been initiated and maintained? Where did/do they receive their funding and
support? What challenges did/do they face? What were/are some of the social,
ecological etc. benefits of these gardens? In addition to these basic questions, I
would like to explore the use of gardening in conjunction with the education of
young people.
As a practical application of my work I would like to participate in a part-time internship at Garden Raised Urban Bounty. I am interested in all aspects of GRuB, including their organization, the mentoring of young people, community connections and the actual cultivation of crops. During my internship I would be willing to focus on a specific task associated with GRuB or to work on a variety of projects.
The nature of my final product could range from a practical guide for those wishing to start or support a community garden to a more academic thesis paper. If I can somehow support GRuB through my research and writing then I would be more than willing to tailor my work to their needs.
Community Context and Connections
Along with the international garden projects in existence, there are many
valuable local endeavors right here in Thurston County. These local gardens
include GRuB related projects: The Kitchen Garden Project, Sister Holly
Community Garden, the Downtown Intergenerational Garden and gardens
located at Providence St. Francis House. There are also two public community
gardens located at the Evergreen State College and in East Olympia. Lincoln
elementary school has a garden facility for the education and nourishment of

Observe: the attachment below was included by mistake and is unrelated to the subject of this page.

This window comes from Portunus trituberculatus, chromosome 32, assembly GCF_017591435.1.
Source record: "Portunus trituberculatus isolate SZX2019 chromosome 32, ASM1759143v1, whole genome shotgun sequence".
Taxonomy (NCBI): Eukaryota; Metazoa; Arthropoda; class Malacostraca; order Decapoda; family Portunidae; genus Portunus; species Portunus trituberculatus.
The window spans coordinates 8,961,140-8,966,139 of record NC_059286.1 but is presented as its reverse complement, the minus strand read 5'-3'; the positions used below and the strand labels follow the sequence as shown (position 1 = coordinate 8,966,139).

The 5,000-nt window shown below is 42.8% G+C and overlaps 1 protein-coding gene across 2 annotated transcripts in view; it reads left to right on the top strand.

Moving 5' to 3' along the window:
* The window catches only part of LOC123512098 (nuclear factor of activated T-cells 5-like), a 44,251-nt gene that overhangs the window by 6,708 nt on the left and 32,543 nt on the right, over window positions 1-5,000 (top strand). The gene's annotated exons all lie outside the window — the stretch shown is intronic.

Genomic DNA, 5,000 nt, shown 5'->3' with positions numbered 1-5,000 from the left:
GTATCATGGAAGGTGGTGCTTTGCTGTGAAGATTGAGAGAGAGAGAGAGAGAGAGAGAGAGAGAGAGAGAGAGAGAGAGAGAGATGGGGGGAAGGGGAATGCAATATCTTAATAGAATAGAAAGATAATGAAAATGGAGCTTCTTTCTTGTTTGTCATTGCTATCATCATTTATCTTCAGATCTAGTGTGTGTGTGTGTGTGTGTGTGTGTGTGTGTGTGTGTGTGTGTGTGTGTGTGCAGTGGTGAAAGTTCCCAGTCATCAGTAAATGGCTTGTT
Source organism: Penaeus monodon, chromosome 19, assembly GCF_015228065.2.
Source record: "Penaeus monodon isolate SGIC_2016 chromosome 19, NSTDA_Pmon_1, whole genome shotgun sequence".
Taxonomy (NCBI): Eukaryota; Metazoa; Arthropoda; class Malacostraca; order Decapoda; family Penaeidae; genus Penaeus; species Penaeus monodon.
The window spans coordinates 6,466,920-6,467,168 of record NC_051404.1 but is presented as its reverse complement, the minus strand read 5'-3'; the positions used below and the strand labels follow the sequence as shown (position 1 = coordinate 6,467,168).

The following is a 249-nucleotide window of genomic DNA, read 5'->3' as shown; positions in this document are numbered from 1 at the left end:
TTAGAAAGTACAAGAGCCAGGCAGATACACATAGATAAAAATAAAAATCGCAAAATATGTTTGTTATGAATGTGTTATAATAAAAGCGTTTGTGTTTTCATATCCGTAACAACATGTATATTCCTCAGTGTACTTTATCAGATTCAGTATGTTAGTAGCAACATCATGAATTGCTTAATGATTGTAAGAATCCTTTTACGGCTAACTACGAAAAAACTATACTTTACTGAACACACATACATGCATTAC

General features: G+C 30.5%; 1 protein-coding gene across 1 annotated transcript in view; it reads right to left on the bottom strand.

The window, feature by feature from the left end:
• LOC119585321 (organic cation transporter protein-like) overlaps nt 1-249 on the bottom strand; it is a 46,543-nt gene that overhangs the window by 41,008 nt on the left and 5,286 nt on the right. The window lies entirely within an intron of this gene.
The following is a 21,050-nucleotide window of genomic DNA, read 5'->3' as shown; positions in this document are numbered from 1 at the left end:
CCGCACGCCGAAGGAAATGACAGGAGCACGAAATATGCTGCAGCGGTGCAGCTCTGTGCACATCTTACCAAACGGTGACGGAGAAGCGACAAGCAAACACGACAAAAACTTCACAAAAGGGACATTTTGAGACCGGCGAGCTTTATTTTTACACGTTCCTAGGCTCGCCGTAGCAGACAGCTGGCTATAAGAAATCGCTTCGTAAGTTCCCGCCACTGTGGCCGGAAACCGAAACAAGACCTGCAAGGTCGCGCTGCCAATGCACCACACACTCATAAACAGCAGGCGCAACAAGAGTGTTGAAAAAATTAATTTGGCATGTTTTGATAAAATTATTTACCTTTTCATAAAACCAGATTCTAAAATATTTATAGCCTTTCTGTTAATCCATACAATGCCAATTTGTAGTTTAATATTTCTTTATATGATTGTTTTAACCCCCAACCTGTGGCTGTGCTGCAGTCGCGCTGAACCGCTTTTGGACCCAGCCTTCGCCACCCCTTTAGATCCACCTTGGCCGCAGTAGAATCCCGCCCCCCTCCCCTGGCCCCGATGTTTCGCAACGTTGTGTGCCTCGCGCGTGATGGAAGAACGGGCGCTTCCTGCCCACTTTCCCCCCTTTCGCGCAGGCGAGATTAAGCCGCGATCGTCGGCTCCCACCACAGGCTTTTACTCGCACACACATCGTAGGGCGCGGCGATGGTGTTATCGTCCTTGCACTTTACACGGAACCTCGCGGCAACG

students. In addition, there are several Master Gardener Demonstration Gardens
throughout Thurston County. The garden resources existing in the greater
Northwest region beyond Thurston county are also plentiful. I would like to
familiarize myself with local as well as regional projects. When possible, I intend
on visiting sites, interviewing participants and volunteering.
I will be doing this project/internship in conjunction with the Environment, Health
and Community Program at the Evergreen State College. Lin Nelson, program
faculty, will sponsor my project and potential internship with GRuB.
Small groups of Environment, Health and Community participants will gather
weekly to share information regarding the development of our projects. These
groups will be created around shared project themes. The shared themes of the
group with which I will be meeting include local agriculture, education and
community spaces.
Process
My main tools of inquiry will be written texts and journals, the Internet, interviews and onsite investigation when possible. The following is an approximate timeline for my research and activities.
Week 1: Research the history of German Allotment Gardens
Week 2: Research international projects that have been inspired by the German gardens
Week 3: Study US Victory Gardens
Week 4: Study the Brazilian Landless Movement
Week 5 and 6: Explore urban garden projects, food bank gardens and gardens